The U.S. Army has finally answered the ever elusive question most adults ask themselves several times a week: How much coffee is too much coffee? Do I need that second cup? The answer comes in the form of an algorithm.

Caffeine gives your nervous system a jolt of energy, so it's no wonder why 83% of Americans are regular coffee drinkers, and almost 45% drink two to three cups of coffee each day.

But there is a fine line between using coffee to make you feel energized, and drinking coffee to the point of jitters. To figure out what that line is, the U.S. Army commissioned a study and researchers have designed an automated optimization algorithm to find out how to use coffee to "maximize alertness" when feeling sleepy.

“We found that by using our algorithm, which determines when and how much caffeine a subject should consume, we can improve alertness by up to 64%, while consuming the same total amount of caffeine,” said Jaques Reifman, PhD, a senior research scientist and director at the U.S. Army Medical Research and Materiel Command. “Alternatively, a subject can reduce caffeine consumption by up to 65% and still achieve equivalent improvements in alertness.” The study was published in Journal of Sleep Research.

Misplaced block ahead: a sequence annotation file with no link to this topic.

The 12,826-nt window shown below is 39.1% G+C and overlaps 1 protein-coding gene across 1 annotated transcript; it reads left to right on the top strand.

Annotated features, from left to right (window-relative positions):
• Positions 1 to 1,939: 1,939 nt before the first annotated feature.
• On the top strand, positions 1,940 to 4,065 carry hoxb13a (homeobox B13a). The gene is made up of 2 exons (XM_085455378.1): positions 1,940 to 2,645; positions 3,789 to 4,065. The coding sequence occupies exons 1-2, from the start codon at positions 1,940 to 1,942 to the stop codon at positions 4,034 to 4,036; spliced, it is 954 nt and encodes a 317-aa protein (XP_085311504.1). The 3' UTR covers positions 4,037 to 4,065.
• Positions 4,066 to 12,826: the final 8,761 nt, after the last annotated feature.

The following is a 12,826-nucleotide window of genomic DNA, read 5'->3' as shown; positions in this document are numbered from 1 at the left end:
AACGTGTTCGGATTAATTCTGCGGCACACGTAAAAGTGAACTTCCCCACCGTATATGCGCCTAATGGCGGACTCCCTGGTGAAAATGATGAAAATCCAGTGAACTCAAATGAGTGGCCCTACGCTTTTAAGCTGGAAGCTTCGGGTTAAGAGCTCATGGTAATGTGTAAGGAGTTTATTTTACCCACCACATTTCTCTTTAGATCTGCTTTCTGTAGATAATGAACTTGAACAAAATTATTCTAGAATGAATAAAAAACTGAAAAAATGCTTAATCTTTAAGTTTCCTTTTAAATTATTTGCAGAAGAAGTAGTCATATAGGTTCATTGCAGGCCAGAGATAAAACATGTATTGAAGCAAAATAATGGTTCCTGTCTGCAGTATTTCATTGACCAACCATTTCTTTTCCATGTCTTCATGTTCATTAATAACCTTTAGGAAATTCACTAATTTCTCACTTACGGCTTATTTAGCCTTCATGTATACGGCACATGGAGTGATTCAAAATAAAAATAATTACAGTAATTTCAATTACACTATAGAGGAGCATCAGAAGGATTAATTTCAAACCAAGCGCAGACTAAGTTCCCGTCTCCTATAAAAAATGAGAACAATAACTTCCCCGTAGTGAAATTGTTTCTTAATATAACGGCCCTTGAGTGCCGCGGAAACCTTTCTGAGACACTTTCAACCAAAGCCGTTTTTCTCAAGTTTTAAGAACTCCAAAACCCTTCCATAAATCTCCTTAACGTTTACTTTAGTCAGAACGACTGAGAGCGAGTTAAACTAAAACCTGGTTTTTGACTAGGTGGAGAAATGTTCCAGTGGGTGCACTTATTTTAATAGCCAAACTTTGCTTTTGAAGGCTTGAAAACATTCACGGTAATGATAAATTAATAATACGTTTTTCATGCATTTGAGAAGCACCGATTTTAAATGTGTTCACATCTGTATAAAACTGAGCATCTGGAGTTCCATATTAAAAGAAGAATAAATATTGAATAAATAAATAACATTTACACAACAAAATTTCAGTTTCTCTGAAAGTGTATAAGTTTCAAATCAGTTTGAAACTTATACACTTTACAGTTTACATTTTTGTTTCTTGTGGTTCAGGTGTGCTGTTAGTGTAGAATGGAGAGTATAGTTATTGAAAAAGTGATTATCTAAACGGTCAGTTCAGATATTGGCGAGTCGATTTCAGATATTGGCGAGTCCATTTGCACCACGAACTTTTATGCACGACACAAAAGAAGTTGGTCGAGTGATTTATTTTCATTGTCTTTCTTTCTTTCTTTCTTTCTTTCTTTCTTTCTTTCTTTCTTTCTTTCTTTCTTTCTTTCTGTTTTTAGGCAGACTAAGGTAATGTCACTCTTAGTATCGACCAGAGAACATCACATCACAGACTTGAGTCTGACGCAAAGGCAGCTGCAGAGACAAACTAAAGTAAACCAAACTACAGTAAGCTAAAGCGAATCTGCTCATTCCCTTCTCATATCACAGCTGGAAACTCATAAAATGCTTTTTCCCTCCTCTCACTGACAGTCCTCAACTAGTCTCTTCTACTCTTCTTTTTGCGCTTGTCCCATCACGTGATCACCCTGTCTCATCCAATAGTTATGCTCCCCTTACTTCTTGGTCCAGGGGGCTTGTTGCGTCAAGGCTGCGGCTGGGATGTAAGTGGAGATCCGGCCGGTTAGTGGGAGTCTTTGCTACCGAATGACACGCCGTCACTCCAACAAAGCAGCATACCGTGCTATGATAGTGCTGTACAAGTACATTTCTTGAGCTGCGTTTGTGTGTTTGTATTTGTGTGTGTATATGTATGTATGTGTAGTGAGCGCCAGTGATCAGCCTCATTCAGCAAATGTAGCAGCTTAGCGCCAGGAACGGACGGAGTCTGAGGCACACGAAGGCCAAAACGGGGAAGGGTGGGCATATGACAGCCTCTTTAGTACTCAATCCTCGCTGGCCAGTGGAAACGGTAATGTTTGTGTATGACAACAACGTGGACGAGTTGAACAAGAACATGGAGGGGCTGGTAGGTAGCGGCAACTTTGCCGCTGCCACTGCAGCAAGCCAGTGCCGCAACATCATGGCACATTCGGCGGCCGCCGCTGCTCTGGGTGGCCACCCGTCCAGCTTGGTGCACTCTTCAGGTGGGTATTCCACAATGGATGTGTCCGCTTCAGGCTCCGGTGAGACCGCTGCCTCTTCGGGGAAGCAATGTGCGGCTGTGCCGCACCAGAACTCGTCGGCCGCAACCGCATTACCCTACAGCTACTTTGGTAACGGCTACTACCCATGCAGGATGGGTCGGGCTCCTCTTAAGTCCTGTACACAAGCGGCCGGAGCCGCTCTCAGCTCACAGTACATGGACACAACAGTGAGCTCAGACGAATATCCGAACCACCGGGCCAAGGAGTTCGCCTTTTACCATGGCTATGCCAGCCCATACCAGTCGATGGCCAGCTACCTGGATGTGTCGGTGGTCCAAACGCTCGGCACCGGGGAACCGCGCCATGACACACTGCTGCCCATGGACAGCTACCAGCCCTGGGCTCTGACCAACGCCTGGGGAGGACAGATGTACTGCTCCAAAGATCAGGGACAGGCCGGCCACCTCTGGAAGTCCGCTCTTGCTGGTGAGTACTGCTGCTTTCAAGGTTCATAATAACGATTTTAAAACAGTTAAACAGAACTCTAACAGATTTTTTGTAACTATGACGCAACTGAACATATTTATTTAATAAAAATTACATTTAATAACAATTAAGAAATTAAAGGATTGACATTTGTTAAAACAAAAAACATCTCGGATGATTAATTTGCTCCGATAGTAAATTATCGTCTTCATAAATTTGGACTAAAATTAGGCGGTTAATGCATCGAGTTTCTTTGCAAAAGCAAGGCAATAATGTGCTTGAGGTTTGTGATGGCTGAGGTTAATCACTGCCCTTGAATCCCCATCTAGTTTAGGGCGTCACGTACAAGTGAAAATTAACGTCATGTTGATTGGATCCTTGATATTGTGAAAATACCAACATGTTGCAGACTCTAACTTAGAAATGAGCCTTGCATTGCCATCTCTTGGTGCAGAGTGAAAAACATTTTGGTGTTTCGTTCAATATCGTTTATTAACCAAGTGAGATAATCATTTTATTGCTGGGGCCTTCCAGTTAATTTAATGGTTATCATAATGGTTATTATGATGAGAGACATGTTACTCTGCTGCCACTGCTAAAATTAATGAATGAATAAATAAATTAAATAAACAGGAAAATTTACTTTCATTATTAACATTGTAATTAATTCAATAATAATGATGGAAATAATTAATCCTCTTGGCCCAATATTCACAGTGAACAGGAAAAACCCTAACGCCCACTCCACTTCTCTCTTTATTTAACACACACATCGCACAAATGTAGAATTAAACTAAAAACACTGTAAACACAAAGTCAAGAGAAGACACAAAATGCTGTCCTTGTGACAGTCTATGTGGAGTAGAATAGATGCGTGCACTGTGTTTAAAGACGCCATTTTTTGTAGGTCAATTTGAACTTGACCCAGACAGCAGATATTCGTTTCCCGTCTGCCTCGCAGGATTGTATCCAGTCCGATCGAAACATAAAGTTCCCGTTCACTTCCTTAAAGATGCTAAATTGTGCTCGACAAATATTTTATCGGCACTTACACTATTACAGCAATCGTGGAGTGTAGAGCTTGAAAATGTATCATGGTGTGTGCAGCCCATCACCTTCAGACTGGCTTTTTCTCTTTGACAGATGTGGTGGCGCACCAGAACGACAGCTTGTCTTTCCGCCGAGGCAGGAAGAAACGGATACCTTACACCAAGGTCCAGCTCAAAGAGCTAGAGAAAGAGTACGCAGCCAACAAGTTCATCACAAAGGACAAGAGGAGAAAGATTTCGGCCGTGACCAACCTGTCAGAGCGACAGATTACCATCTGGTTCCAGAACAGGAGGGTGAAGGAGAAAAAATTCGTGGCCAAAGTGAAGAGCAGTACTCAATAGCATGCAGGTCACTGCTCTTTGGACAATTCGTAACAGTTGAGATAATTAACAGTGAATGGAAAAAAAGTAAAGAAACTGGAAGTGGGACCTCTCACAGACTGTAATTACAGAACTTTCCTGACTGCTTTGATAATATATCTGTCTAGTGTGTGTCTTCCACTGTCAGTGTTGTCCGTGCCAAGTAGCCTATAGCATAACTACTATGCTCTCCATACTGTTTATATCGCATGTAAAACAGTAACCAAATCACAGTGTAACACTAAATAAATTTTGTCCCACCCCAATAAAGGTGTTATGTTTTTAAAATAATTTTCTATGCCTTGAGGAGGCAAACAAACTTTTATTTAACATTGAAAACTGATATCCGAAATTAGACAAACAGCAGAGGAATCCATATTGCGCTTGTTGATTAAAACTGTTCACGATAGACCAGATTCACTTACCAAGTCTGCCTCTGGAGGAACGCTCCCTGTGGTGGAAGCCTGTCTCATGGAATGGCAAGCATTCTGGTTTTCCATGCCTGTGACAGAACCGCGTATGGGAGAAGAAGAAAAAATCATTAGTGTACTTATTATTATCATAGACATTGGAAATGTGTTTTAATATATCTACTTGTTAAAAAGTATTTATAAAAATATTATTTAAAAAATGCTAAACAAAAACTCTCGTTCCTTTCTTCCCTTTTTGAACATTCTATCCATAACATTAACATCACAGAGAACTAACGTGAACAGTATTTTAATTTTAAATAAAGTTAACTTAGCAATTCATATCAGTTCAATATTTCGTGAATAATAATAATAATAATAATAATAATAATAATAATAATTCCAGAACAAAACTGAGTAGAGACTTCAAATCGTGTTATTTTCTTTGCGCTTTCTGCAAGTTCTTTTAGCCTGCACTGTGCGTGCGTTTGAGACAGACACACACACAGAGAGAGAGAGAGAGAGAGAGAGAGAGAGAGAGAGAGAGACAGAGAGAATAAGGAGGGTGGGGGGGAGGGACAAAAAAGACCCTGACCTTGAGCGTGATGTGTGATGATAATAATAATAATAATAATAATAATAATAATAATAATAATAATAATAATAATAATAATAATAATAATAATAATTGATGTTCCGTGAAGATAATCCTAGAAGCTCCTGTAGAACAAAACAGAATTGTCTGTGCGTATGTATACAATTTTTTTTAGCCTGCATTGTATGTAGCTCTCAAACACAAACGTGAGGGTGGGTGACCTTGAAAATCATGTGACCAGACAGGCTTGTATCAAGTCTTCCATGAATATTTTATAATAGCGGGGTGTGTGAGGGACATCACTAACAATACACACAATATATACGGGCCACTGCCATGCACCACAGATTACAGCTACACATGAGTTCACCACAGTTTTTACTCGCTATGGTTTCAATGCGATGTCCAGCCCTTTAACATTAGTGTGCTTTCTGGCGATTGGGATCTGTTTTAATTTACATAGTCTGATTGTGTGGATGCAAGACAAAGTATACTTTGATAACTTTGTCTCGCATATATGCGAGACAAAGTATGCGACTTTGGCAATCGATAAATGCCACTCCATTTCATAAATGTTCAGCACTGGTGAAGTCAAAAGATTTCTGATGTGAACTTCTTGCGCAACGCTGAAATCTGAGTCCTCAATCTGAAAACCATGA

The algorithm uses user-input data, the user's physiology, and their maximum caffeine allowance. It uses psychomotor vigilance task (PVT) tests to measure the user's behavioral alertness. The more the algorithm knows about the user, the better it is at predicting how much coffee to drink and when to drink it. The goal is to optimize alertness while actually reducing caffeine intake.

These methods are currently being tested on soldiers in training, and the U.S. Army might even license the technology, though that is yet to be seen.

For now, a limited version app, called 2B-Alert, is available for educational purposes.

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